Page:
Implementation of the reforms would be tough, he said, but “we fought hard abroad, we must now fight at home against vested interests”.
He added: “The measures are recessionary, but we hope that putting Grexit to bed means inward investment can begin to flow, negating them.”
Liberalising the economy
The new deal also calls for “more ambitious product market reforms” that will include liberalising the economy with measures ranging from bringing in Sunday trading hours to opening up closed professions.
Greece’s labour markets must also be liberalised, the other eurozone leaders say. Notably, they are demanding Athens “undertake rigourous reviews and modernisation” of collective bargaining and industrial action.
Pharmacy ownership, the designation of bakeries and the marketing of milk are also up for reform, all as recommended in a “toolkit” from the Paris-based Organisation for Economic Co-operation and Development.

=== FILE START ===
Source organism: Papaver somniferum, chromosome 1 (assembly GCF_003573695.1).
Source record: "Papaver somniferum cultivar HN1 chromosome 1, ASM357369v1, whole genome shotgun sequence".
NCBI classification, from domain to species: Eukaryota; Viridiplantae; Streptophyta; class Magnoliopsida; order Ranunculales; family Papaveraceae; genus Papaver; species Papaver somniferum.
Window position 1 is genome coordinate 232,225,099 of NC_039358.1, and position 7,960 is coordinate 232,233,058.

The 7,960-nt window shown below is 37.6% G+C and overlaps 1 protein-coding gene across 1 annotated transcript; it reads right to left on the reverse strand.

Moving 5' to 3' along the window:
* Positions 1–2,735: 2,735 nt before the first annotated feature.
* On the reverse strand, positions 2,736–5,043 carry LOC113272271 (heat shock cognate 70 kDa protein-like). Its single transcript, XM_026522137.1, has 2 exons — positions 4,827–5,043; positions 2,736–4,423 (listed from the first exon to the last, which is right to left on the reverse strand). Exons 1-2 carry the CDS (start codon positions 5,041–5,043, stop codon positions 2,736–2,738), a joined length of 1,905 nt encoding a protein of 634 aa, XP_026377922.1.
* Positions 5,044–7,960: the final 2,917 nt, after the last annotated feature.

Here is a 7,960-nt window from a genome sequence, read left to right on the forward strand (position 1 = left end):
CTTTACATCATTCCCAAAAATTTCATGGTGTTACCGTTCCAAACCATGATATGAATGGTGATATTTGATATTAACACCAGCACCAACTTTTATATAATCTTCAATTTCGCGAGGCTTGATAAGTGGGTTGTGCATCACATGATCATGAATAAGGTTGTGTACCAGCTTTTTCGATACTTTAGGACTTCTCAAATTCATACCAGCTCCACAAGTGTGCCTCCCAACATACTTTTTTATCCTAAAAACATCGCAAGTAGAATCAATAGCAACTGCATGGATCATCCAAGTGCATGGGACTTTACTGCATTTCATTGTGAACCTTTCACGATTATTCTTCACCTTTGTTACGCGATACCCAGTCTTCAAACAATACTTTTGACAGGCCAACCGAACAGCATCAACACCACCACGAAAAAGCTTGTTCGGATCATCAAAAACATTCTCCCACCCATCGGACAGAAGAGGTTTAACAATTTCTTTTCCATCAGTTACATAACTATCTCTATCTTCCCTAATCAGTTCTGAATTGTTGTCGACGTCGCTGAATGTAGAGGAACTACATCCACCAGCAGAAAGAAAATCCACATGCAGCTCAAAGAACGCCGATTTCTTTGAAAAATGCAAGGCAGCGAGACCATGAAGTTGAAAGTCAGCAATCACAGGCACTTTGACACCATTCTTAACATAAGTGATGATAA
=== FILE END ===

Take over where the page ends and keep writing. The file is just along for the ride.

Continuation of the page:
The statement from the euro summit stipulates that Greece will request continued IMF support from March 2016. This is another loss for Tsipras, who had reportedly resisted further IMF involvement in Greece’s rescue.
Greece has been told to get on with privatising its energy transmission network operator (ADMIE).
Greece has been told to strengthen its financial sector, including taking “decisive action on non-performing loans” and eliminating political interference.
Shrinking the state
Athens has been told to depoliticise the Greek administration and to continue cutting the costs of public administration.
The Guardian highlights one of the hidden landmines in the agreement:
Our economics editor Larry Elliott has been going through the details of this morning’s deal and concludes it will deepen the country’s recession, make its debt position less sustainable and that it “virtually guarantees that its problems come bubbling back to the surface before too long.”
One line in the seven-page euro summit statement sums up the thinking behind this act of folly, the one that talks about “quasi-automatic spending cuts in case of deviations from ambitious primary surplus targets”.
Translated into everyday English, what this means is that leaving to one side the interest payments on its debt, Greece will have to raise more in revenues than the government spends each and every year. If the performance of the economy is not strong enough to meet these targets, the “quasi-automatic” spending cuts will kick in. If Greece is in a hole, the rest of the euro zone will hand it a spade and tell it to keep digging.